Another chilling but less direct example can be found in Russia’s meddling in the 2016 U.S. elections. According to Politico, Russia launched a massive social media campaign to ‘sow discord’ leading up to the elections. The website reported that as early as 2014, an infamous Russian “troll farm” known as the Internet Research Agency – a company linked to Russian president Putin – developed a strategy using fraudulent bank accounts and other fake identity documents to “spread distrust towards the candidates and the political system in general.” 

When referring to the Russian hacks and their impact on election results, one U.S. Representative sagely noted: “They didn’t just steal data; they weaponized it.” 

Ignorance is not bliss 

Okay, so data is being ‘weaponized’, and ordinary people and businesses are being caught in the crosshairs of cyber warfare. A little bit frightening, but the good news is that savvy individuals like you can take steps to protect personal data and actively combat the creeping influence of juggernauts such as Facebook and Google.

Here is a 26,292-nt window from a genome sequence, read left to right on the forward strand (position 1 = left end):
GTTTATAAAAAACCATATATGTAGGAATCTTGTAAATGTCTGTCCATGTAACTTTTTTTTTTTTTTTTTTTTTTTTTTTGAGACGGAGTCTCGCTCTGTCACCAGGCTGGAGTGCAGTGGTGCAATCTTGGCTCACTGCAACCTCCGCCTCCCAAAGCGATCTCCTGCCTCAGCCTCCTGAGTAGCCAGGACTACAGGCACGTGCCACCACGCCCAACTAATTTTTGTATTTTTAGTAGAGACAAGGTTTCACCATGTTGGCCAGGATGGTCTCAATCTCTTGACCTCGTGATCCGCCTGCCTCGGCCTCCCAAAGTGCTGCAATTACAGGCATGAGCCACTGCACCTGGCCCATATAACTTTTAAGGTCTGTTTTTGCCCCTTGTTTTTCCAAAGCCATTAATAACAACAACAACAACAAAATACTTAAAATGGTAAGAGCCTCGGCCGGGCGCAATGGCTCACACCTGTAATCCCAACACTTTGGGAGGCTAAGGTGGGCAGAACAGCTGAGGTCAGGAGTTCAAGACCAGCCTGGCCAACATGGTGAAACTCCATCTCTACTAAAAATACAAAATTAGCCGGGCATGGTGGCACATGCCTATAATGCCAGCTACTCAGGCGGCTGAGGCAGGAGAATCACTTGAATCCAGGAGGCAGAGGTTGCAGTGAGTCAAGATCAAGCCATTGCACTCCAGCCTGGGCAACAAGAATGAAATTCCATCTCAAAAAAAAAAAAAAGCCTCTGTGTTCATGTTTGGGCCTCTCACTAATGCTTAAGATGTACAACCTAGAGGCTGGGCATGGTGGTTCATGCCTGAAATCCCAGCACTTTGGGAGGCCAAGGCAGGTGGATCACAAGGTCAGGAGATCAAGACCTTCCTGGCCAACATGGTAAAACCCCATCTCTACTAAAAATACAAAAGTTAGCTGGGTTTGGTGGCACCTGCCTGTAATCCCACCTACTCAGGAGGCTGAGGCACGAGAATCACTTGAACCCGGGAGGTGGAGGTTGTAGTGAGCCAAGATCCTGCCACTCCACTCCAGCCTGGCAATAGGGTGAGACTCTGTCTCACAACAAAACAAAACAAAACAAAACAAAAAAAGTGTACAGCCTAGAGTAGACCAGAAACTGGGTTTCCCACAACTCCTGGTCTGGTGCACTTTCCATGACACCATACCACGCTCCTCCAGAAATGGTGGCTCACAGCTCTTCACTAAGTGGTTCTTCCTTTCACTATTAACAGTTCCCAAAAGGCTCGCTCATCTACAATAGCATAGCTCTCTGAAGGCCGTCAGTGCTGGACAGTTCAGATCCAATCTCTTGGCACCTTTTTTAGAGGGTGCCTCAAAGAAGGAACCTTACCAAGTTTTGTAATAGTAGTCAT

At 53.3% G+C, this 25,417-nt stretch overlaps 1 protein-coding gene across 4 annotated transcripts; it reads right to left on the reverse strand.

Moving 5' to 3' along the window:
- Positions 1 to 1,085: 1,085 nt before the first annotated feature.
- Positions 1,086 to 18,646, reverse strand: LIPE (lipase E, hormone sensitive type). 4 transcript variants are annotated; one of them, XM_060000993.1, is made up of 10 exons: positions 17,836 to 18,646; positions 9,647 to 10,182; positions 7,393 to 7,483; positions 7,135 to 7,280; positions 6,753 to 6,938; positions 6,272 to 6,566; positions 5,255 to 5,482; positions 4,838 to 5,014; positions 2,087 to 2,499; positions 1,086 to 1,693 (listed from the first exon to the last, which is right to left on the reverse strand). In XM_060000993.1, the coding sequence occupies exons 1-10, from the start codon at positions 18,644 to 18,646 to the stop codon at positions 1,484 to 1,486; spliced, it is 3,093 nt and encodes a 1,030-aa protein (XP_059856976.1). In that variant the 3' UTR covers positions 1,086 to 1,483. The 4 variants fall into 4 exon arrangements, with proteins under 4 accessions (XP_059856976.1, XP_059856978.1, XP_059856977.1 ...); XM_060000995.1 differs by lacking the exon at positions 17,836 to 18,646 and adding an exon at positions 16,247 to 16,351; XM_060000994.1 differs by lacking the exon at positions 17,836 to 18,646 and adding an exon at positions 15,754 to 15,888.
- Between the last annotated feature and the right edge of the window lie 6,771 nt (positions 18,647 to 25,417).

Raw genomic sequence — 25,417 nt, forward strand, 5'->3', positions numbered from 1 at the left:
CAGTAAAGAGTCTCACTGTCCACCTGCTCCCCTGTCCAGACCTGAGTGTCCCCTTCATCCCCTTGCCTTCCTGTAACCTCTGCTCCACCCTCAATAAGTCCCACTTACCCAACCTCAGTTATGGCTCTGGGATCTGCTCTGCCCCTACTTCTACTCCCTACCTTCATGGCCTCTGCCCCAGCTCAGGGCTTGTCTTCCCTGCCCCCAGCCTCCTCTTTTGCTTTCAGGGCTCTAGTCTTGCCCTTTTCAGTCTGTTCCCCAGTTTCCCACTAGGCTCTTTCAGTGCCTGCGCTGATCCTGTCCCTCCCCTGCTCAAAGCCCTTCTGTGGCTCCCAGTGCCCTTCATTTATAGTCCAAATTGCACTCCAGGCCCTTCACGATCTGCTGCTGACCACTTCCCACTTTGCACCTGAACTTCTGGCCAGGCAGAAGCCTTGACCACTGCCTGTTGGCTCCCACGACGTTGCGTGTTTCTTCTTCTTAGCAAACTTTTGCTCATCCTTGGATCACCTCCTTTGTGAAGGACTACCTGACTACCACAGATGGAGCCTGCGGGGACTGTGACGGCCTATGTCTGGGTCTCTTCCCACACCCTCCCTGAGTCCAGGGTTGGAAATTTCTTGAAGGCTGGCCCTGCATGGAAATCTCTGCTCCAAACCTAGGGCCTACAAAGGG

To begin with, awareness is key. As you engage with various platforms and applications at work and at home, take time to understand how your data is being used and what the terms of use are. Is your data being accessed and sold to advertisers? Have you consented to this? In addition to scrutinizing your consent, also pay close attention to how much data you share online – and the nature of the details you are divulging. Always keep in mind that hackers are employing smart social engineering tactics and using the details of your private life (birthdays, holidays, pet’s names, etc) to trick you into opening infected emails and clicking on malware. Whenever you are online, you are a target – and vigilance at all times is critical. Beyond that, it goes without saying that you must commit to following basic security protocols with your devices. So always keep software up to date and keep your data backed up so that you can reboot or wipe a device if needed.   

Now that we’ve left you sufficiently spooked, you can get back to those demanding WhatsApp/Facebook/Instagram notifications (same company, by the way)…albeit, we hope, with a slightly altered [cyber] worldview!